Earlier this summer, something remarkable happened at Telemundo, the Spanish-language TV network that for decades trailed behind archrival Univision in both audience reach and overall popularity: Night after night, it began posting record-breaking ratings until eventually, during the week of July 18, it became the No. 1 Spanish-language broadcast network for the first time in its history, per Nielsen.
The milestone was significant for a company that for years had struggled to break loose of the stigma of being “the other network,” “the No. 2.” But it was also the culmination of something much larger: A years-long strategy of investing some serious money in what Telemundo — and parent NBCUniversal — now call a redefinition of Hispanic media. That’s no easy chore in a media landscape dominated by cord-cutters, and the quick rewards of “information” delivered by the likes of Snapchat, Twitter or Facebook.
“We started investing heavily a while back,” said César Conde, chairman of NBCUniversal International Group and NBCUniversal Telemundo Enterprises, who joined the media juggernaut in October 2013. “It started with the rights [to the] FIFA [World Cup] and it continues today. "We are investing in content that Latinos had not seen before. And the results are there for all to see.”
He means this quite literally. Conde’s vision for a “New Telemundo” includes the 2018 completion of its new global headquarters, a $250 million state-of-the-art facility in South Florida that is expected to house 1,100 employees and bring all of the company’s broadcast, cable and digital operations under one huge roof, including the Telemundo Network, Telemundo Studios and Telemundo International, as well as cable network NBC Universo and its digital media operations. “Visualize it for one second,” Conde said, without hiding his excitement at the possibilities.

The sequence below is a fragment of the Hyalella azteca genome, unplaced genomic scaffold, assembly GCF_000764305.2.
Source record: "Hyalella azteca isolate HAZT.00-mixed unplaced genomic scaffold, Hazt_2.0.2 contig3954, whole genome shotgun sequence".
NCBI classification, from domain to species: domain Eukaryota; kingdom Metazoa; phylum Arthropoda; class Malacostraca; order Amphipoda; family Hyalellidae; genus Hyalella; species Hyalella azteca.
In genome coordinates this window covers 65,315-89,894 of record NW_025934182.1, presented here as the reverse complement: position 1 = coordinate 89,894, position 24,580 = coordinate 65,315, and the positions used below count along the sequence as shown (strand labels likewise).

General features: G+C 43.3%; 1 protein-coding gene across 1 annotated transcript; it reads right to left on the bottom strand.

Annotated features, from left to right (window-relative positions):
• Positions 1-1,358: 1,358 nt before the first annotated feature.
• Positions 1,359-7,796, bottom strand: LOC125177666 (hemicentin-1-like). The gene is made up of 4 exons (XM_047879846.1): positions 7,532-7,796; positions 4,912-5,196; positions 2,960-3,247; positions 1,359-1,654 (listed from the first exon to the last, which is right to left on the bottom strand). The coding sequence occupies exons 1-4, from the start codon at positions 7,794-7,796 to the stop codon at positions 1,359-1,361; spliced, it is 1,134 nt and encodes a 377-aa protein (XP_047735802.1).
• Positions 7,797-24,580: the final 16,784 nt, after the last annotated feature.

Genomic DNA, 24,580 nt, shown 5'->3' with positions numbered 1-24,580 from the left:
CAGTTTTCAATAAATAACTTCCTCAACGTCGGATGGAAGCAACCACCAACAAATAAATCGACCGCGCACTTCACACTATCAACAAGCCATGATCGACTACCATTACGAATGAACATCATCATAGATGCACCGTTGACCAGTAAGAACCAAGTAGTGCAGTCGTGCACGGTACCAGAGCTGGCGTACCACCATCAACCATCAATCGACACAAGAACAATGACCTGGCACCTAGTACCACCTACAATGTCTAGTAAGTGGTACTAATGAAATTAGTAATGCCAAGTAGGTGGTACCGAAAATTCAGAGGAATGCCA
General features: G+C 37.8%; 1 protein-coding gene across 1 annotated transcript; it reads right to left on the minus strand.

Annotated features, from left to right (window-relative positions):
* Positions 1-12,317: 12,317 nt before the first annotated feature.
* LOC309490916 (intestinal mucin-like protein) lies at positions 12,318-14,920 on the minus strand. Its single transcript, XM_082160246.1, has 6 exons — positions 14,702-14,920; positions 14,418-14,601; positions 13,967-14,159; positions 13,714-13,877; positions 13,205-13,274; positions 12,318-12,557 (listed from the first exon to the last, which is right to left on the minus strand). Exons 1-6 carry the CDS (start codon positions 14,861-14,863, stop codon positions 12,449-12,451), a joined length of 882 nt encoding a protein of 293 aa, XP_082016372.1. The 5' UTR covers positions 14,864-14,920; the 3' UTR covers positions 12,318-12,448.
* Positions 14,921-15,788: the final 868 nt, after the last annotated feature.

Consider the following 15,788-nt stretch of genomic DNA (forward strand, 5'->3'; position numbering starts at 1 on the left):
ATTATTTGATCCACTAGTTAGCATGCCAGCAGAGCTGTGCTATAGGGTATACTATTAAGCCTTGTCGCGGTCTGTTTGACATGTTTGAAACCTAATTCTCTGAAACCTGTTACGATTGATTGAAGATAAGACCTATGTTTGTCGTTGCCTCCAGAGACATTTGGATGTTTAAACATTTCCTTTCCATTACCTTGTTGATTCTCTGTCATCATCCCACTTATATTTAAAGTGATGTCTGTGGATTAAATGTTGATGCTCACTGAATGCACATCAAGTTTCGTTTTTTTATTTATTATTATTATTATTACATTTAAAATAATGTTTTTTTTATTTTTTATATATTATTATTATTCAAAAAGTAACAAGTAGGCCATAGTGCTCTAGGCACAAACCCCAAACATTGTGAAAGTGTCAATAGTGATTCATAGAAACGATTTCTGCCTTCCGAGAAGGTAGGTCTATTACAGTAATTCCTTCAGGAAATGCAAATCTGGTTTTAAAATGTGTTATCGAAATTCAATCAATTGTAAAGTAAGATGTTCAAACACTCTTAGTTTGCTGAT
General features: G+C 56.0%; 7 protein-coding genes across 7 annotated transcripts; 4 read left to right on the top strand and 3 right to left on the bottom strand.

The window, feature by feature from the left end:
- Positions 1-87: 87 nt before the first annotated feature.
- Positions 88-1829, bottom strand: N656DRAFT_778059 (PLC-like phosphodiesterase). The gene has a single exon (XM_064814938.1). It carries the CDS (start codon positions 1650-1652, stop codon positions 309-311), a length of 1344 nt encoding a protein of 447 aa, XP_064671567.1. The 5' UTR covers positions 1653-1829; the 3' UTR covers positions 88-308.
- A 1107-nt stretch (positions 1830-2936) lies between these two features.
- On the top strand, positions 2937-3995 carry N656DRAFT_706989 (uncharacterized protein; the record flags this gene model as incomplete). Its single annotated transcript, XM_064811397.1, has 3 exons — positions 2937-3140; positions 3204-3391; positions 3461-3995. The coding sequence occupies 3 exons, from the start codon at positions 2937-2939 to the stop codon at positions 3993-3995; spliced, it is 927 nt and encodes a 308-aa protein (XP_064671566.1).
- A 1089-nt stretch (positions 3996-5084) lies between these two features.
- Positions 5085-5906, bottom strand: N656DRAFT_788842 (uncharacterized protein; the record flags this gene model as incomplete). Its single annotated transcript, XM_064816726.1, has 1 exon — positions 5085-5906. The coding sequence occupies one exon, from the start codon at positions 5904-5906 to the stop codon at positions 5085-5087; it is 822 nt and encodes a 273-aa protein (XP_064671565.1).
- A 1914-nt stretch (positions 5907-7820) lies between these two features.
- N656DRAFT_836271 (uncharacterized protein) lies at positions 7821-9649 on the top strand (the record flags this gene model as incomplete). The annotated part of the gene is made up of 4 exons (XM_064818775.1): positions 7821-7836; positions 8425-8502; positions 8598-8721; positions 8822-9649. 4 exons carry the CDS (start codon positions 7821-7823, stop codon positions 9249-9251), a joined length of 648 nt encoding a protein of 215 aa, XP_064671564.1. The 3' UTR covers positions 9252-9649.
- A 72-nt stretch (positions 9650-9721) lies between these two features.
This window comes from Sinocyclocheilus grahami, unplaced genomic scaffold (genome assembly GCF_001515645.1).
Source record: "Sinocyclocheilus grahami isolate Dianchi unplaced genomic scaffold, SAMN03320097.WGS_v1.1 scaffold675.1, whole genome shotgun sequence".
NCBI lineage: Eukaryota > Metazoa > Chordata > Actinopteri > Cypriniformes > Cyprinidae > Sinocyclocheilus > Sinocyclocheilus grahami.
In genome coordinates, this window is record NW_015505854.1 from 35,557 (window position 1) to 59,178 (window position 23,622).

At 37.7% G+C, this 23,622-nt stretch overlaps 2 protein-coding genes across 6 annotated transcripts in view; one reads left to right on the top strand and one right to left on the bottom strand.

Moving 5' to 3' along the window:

Conde, a 42-year-old Miami native who also serves on the executive committee of NBCUniversal, will receive the 2016 Award for Executive Leadership in Hispanic Television & Video from Multichannel News and Broadcasting & Cable on Thursday, Oct. 20, at the 14th annual Hispanic Television Summitin New York during NYC Television & Video Week.
A STAR IS BORN
The son of a Peruvian dad and a Cuban mother (both doctors), Conde grew up in Miami and attended the prestigious Belén Jesuit Preparatory School before moving on to earn a bachelor’s degree with honors at Harvard University and an M.B.A. at the Wharton School at the University of Pennsylvania. The eldest of three brothers, Conde’s start in media came during the heady days of the dot-coms, serving as VP of business development at StarMedia Network in New York, the first Internet company focusing on Spanish- and Portuguese-speaking audiences, where he had been an intern.
“We were so lucky to have him back,” recalled Fernando Espuelas, then CEO of Star-Media, who recruited Conde after he graduated from Wharton. “César quickly became a star within the company.”
Conde packed his bags again in 2002, this time bound for Washington, D.C., where he spent a full year as a White House Fellow under Secretary of State Colin Powell, part of a nonpartisan program in which young men and women gain first-hand experience working at the highest levels of the federal government.